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Judge Eugene Douglass








One of the representative citizens of Manteca, San Joaquin County, is E. E. Douglass, justice of the peace of Castoria Township since 1918, who has been identified with the varied interests of the town and county for a period of eleven years. He was born at Morristown, Vermont, on March 30, 1886 the son of Albert and Ellen F. (Baker) Douglass, both natives of the same place. The Douglass family in America dates back to the Scotchman known as Black Douglass, a general in the Continental Army during the Revolutionary War. Frank Douglass, superintendent of the U. S. mails at Boston, Massachusetts, is a cousin of our subject. Douglass Castle still stands in northern Scotland, a monument to the early members of this illustrious family. The father, Albert Douglass, was a farmer by occupation and from 1870 to 1880 rode the range in the Middle West, after which he returned to Vermont, where he married Miss Ellen F. Baker, and there they reared their family. The father passed away in 1915, and is survived by his widow who resides in the old home in Vermont. During 1917 and 1918 she visited her son, our subject, at Manteca.

E. E. Douglass received a good education in the schools of Morristown, Vermont, and remained at home until he was twenty-one, when he came to California, arriving at Stockton in March, 1907. He found work on the Woodward ranch near Lathrop and five months later he returned to Stockton, where he took and passed the civil service examination and served as a clerk in the Stockton post office for three years. Then he resigned his position and became a salesman for Hodgkins & Stitt, real estate and insurance brokers at Stockton, where he remained until 1911, when with a partner, he established himself at Manteca on Yosemite Avenue, the firm being known as Woodward & Douglass from 1911 to 1914. In 1911 and 1912 this company put on the Overshiner Addition to Manteca. In 1914 the partnership was dissolved and then Mr. Douglass organized the E. E. Douglass Company and for the following three years was actively engaged in construction work, among his contracts being the Treder Building, Hotel Waldorf, Dr. Goodal’s residence, and almost a hundred other structures in Manteca and environs. Mr. Douglass had the opportunity of reading law with Anthony W. H. Wall, and since being elected to the office of justice of the peace in 1918, his knowledge of law has been invaluable to him; during the same year he reopened his real estate office.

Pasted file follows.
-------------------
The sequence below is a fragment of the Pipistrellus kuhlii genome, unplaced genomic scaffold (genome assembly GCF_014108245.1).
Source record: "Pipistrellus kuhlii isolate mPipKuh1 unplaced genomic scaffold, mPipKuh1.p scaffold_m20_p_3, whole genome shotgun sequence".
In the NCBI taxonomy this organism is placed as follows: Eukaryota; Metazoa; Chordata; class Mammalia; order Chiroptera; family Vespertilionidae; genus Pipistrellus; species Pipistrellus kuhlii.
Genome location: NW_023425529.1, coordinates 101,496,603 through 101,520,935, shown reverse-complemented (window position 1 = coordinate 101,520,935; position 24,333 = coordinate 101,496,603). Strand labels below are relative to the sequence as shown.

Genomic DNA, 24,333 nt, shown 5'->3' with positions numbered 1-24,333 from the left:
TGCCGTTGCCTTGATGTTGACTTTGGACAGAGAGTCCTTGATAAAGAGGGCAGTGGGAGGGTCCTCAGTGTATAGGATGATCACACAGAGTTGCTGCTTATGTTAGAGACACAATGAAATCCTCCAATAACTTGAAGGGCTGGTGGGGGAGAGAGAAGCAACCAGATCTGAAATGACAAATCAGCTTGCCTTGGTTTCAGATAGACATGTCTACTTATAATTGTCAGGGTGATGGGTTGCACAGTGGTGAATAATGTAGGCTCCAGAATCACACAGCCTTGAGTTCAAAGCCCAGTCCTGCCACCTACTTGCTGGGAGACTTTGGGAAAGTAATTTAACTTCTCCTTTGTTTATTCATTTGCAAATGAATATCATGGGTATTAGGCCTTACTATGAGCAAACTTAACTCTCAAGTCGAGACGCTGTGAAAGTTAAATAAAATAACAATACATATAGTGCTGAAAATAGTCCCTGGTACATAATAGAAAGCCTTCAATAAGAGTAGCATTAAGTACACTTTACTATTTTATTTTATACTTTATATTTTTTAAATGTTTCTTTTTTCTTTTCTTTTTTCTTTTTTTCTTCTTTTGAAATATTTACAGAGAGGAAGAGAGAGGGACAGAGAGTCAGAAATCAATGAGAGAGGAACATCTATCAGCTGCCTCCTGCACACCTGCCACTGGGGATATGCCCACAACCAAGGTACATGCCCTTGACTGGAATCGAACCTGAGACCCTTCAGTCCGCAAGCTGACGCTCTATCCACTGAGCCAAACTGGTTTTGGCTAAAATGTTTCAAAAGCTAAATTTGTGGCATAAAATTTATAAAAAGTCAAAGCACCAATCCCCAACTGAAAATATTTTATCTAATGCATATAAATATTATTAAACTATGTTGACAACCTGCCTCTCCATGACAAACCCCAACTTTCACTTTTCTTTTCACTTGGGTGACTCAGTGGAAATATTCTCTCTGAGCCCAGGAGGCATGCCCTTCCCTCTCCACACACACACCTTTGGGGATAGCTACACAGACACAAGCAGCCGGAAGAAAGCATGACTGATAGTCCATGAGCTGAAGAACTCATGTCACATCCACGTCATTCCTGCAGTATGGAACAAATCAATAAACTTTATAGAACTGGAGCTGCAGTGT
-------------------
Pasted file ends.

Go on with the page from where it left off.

The marriage of Mr. Douglass occurred in 1912 and united him with Miss Ada Griffin, a native Californian, born near Corona, a daughter of Mrs. J. J. Rawleigh of Manteca, and they are the parents of three children: Frances, Dorothea and Donald. In 1920 Mr. Douglass was appointed clerk of the board of trustees of the Manteca grammar school and in April, 1921 he was elected for a term of three years; he also was appointed city recorder in 1920, and still serves. He is president of the Masonic Temple Association of Manteca and since 1920 has served as secretary of the Associated Charities. In politics he is a Republican and a member of the county central committee, also a member of the Lions Club of Manteca; he is also a liberal contributor to the Union Church at Manteca and belongs to Tyrian Lodge No. 439, F. and A. M. of Manteca.

Source: Tinkham, George H., History of San Joaquin County, California , Pages 1364. Los Angeles, Calif.: Historic Record Co., 1923.





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Last modified: Monday, 25 March 2024